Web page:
• IHT may also be payable on gifts made in an individual’s lifetime but within seven years of death.
  • Some lifetime gifts are exempt.
  • Transfers of assets into trust made in an individual’s lifetime may be subject to an immediate charge but at lifetime rates.
  • There are also charges on some trusts.

IHT rates and nil rate band 2019/20 and 2018/19

IHT nil rate £325,000
Lifetime rate 20%
Death rate 40%
Death rate if sufficient charitable legacies made 36%

IHT reliefs for lifetime gifts

Annual exemption £3,000
Small gifts £250
Marriage  
– parent £5,000
– grandparent £2,500
– bride/groom £2,500
– other £1,000

IHT – reduced charge on gifts within seven years of death

Years before death % of death charge
0-3 100
3-4 80
4-5 60
5-6 40
6-7 20
Land and Buildings Transaction Tax

Land and Buildings Transaction Tax (LBTT) is payable on land and property transactions in Scotland.

LBTT (Residential property)

Consideration (£) Rate
0 – 145,000 0%
145,001 – 250,000 2%
250,001 – 325,000 5%
325,001 – 750,000 10%
750,001 and above 12%

The rates apply to the portion of the total value which falls within each band.

Residential rates may be increased by 4% (3% prior to 25 January 2019)  where further residential properties, costing over £40,000, are acquired.

First-time Buyer relief raises the zero rate tax threshold for first-time buyers from £145,000 to £175,000.

LBTT (Non-residential)

Consideration (£) Rate
0 – 150,000 0%
150,001 – 250,000 1%
Over 250,000 5%

The rates apply to the portion of the total value which falls within each band. Different rates and bands applied prior to 25 January 2019.

Land Transaction Tax

Land Transaction Tax (LTT) is payable on land and property transactions in Wales.

LTT (Residential property)

Consideration (£) Rate
0 – 180,000 0%
180,001 – 250,000 3.5%
250,001 – 400,000 5%
400,001 – 750,000 7.5%
750,001 – 1,500,000 10%
1,500,000 and above 12%

The rates apply to the portion of the total value which falls within each band. Residential rates may be increased by 3% where further residential properties, costing over £40,000, are acquired.

LTT (Non-residential)

Consideration (£) Rate
0 – 150,000 0%
150,001 – 250,000 1%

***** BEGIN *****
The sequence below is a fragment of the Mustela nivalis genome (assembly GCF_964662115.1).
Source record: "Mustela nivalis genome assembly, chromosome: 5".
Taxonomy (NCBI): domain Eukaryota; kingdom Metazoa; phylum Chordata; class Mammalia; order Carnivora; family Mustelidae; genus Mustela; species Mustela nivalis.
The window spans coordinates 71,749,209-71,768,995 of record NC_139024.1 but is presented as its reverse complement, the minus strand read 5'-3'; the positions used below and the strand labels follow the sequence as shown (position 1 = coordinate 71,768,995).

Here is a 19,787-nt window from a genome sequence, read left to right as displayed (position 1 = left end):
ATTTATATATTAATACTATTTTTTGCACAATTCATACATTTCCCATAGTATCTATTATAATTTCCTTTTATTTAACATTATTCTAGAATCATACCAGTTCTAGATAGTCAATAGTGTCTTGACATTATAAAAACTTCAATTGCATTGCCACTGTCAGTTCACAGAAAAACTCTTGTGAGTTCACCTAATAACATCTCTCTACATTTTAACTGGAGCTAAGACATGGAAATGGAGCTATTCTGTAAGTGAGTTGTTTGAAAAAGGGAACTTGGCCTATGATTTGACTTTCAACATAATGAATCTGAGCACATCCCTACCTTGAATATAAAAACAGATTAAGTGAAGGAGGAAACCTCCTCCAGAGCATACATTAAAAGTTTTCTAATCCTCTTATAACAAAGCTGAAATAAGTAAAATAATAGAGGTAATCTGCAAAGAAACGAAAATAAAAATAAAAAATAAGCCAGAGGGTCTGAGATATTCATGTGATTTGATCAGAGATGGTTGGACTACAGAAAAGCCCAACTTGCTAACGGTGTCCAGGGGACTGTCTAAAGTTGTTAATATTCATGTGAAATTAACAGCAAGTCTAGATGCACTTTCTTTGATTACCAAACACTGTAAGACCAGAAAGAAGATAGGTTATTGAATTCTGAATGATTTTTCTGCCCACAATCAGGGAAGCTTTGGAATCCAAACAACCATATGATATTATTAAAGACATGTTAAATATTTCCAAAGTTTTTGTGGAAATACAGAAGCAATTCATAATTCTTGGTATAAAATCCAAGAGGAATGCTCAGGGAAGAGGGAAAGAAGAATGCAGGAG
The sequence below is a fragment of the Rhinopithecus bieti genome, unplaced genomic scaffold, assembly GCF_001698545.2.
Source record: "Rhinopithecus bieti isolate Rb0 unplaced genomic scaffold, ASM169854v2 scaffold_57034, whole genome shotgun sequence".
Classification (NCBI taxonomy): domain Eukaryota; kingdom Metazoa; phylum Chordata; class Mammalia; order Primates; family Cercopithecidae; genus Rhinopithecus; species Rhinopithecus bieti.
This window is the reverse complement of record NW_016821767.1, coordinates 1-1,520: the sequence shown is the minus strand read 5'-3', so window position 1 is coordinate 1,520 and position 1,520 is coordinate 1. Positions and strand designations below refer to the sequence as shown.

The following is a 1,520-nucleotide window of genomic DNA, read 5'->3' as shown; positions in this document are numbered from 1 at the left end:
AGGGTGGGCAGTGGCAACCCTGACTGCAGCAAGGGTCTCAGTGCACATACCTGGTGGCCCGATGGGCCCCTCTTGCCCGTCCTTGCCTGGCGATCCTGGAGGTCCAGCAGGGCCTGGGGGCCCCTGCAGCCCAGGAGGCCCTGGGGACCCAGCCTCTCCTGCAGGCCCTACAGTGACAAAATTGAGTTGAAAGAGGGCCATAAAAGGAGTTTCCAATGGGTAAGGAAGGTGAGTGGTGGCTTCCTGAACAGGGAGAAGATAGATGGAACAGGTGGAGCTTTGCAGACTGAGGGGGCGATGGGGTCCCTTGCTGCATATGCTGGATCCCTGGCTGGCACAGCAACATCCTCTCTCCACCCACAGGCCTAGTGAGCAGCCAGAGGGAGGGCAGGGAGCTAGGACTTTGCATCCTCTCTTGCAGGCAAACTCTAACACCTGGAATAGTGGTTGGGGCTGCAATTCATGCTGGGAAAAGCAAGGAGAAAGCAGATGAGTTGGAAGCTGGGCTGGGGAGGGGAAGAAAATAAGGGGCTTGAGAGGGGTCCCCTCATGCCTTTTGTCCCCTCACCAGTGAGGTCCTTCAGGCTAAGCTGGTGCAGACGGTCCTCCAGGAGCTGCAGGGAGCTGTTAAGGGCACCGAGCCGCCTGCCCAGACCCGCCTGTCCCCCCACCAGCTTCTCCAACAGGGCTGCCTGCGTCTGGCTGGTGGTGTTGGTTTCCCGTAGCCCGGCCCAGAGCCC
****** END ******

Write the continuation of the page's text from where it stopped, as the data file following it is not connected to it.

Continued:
250,001 – 1,000,000 5%
Over 1,000,000 6%

The rates apply to the portion of the total value which falls within each band.

Mileage Allowance Payments (MAPs) for employees
  • MAPs represent the maximum tax free mileage allowances an employee can receive from their employer for using their own vehicle for business journeys.
  • An employer is allowed to pay an employee a certain amount of MAPs each year without having to report payments to HMRC.
  • If the employee receives less than the statutory rate, tax relief can be claimed on the difference.

MAP rates per business mile 2019/20 and 2018/19

Cars and vans Rate per mile
Up to 10,000 miles 45p
Over 10,000 miles 25p
Bicycles 20p
Motorcycles 24p
Minimum Wage
  • National Minimum Wage rates apply to employees up to the age of 24.
  • National Living Wage rates apply to employees 25 and over.
  • The Apprentice rate applies to apprentices under 19, or 19 and over in the first year of apprenticeship.
  • Penalties apply to employers who fail to pay minimum wages.
Age 25+ 21-24 18-20 16-17 Apprentice
From 1 April 2019 £8.21 £7.70 £6.15 £4.35 £3.90
National Insurance contributions (NIC) - rates and allowances
  • Employees start paying Class 1 NIC from age 16 (if sufficient earnings).
  • Employers pay Class 1 NIC in accordance with the table below.
  • Employer NIC for employees under the age of 21 and apprentices under the age of 25 is reduced from the normal rate of 13.8% to 0% up to the Upper Secondary Threshold.
  • Employees’ Class 1 NIC stop when they reach their State Pension age. The employer’s contribution continues.

Employees – Class 1 – 2019/20

Earnings per week %
Up to £166 Nil
£166.01 – £962 12
Over £962 2

Entitlement to state pension and other contribution-based benefits is retained for earnings between £118 and £166 per week.

Employers – Class 1 – 2019/20

Earnings per week %
Up to £166 Nil
Over £166 13.8
Upper Secondary Threshold (for under 21s and apprentices under 25)
Up to £962
0%

Other National Insurance payable by employers

Class 1A – 13.8% on broadly all taxable benefits provided to employees

Class 1B – 13.8% on PAYE Settlement Agreements

Self-employed – Class 2 and 4

  • A self-employed person starts paying Class 2 and Class 4 NIC from 16 or over (if sufficient profits)